The sad saga of Brad Durham

Matt Jonesalmost 15 years


Aritcle written by:Matt JonesMatt Jones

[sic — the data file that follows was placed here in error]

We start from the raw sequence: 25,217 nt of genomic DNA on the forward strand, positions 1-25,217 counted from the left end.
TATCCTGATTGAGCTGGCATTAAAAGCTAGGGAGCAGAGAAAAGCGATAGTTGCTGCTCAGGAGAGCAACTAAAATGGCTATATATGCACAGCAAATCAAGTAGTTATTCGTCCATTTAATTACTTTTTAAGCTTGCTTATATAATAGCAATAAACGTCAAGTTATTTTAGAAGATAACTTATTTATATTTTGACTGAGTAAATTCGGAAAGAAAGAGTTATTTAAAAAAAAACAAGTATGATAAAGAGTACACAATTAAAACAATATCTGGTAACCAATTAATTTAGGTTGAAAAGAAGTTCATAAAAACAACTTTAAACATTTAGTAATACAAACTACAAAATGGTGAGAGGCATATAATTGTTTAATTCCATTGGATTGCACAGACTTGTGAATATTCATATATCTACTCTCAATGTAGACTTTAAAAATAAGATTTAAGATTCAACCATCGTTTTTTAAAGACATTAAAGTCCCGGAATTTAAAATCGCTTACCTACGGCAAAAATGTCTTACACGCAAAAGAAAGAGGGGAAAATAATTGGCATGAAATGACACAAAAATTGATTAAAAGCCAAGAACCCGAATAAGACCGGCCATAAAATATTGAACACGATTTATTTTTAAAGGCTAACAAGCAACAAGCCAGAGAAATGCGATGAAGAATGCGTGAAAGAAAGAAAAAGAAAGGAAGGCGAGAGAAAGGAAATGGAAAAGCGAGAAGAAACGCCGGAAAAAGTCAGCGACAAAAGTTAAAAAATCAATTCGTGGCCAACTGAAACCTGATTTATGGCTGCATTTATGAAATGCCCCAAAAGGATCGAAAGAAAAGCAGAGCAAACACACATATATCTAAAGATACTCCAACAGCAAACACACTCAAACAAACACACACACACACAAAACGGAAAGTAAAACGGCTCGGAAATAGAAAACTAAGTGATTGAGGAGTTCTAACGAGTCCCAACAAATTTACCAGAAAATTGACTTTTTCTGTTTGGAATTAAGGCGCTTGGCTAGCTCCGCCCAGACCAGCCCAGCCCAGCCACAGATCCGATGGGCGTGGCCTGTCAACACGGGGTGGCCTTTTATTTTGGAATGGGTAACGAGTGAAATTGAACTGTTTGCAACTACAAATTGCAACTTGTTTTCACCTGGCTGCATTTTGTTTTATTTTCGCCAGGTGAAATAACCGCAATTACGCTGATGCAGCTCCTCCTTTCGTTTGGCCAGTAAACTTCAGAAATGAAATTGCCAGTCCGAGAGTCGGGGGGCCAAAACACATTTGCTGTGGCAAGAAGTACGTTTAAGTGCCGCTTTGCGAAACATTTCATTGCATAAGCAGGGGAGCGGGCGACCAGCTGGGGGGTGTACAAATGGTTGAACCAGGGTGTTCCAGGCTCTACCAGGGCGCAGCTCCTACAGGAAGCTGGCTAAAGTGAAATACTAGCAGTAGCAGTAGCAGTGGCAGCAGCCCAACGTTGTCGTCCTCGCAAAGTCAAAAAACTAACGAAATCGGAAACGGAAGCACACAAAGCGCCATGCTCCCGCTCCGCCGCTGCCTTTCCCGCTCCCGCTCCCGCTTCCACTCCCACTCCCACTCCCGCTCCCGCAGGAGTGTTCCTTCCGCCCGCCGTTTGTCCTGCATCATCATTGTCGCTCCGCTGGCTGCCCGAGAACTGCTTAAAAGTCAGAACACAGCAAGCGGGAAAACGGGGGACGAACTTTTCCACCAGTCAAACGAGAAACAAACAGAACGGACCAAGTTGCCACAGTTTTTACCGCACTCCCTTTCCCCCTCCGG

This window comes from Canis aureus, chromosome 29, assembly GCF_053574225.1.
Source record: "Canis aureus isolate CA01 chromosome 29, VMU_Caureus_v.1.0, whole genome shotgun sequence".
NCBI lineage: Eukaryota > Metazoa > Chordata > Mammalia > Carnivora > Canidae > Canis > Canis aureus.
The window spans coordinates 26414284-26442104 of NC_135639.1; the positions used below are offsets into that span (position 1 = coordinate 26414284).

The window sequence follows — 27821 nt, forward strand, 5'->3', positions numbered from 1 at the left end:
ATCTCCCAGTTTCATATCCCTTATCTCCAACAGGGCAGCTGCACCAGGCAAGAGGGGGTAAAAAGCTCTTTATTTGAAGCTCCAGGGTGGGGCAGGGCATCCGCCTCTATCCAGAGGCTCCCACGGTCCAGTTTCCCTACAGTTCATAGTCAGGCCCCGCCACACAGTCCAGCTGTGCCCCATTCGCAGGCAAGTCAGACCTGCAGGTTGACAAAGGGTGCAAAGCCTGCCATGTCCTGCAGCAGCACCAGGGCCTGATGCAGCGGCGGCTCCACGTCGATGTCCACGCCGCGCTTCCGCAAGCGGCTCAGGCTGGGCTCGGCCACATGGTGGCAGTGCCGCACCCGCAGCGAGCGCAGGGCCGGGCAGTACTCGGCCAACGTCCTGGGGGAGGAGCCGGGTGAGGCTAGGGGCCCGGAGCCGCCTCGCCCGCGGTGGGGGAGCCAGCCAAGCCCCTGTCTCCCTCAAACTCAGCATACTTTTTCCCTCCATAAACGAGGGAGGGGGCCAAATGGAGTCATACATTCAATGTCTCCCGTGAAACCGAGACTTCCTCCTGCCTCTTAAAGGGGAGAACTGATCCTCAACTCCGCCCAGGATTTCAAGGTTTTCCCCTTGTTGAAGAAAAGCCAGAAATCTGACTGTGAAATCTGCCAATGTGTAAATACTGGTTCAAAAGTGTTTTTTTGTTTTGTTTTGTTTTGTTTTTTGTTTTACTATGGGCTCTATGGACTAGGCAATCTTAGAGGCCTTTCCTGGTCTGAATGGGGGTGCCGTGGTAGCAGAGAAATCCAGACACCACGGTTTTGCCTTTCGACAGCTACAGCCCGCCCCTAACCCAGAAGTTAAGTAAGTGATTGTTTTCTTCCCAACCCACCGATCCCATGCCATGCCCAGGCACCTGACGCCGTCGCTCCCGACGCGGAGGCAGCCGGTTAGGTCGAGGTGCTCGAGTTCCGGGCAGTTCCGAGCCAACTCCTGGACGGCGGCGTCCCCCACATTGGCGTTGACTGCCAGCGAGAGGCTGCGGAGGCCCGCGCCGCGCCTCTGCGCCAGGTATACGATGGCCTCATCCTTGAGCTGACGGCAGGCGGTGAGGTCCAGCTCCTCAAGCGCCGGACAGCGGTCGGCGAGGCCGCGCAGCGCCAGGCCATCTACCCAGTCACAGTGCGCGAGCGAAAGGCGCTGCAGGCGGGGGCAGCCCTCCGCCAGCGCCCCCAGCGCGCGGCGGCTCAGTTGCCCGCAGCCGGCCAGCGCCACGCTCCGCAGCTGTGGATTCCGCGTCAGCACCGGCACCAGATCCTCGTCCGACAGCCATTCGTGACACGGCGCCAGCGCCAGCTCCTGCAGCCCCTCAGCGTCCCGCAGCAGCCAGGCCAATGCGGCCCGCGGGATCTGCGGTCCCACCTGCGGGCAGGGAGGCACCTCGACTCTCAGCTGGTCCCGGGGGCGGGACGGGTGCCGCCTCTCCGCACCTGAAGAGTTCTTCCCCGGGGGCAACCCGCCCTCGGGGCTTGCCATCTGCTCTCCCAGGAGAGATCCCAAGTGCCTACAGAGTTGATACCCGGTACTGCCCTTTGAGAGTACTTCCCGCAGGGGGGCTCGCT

We all know recruiting is a somewhat dirty business. There is conniving, cheating, backstabbing....and that doesnt even begin to tell what happens at LSU. Nevertheless, there are usually some rules that coaches live by when engaging in the process that even they will not break. One of these rules has often been that once a person offers a scholarship and it is accepted, the coach will honor that commitment. Well things changed this past weekend on that regard with Bobby Petrino and Rockcastle County Offensive Lineman Brad Durham. It seems that Petrino, who pressed Durham to give an early commitment to Louisville during a time that he hoped to take a number of visits and look at his options, called Durham after the Cards' win over West Virginia last Thursday and said they would be withdrawing the offer, leaving Durham without a home as of now for next season. I must say that I try my best not to be a moralist when it comes to college athletics. Ultimately big time college football and basketball is at its heart a complete scam. The notion that virtually anything having to do with these two sports is in the best interests of student-athletes is completely laughable and the college football factory system cares very little about much of anything except churning out dollars for the athletic department's budget. Having said that, there are lines you shouldnt cross. Brad Durham made a commitment to Bobby Petrino, one that he intended to honor and one that I am sure he looked forward to every day since it was made. Petrino determined that this commitment was not enough for him and that better options were elsewhere. In so doing, he broke his word to the young man and set a dangerous example for the days to come. In fact, it will likely be the case that coaches in Kentucky will remember this decision and it could come back to haunt him one day in the future. If you are a coach in Kentucky and Petrino offers your player a scholarship, would you trust him to honor his commitment? Before this week, the answer may have been the answer is surely no.

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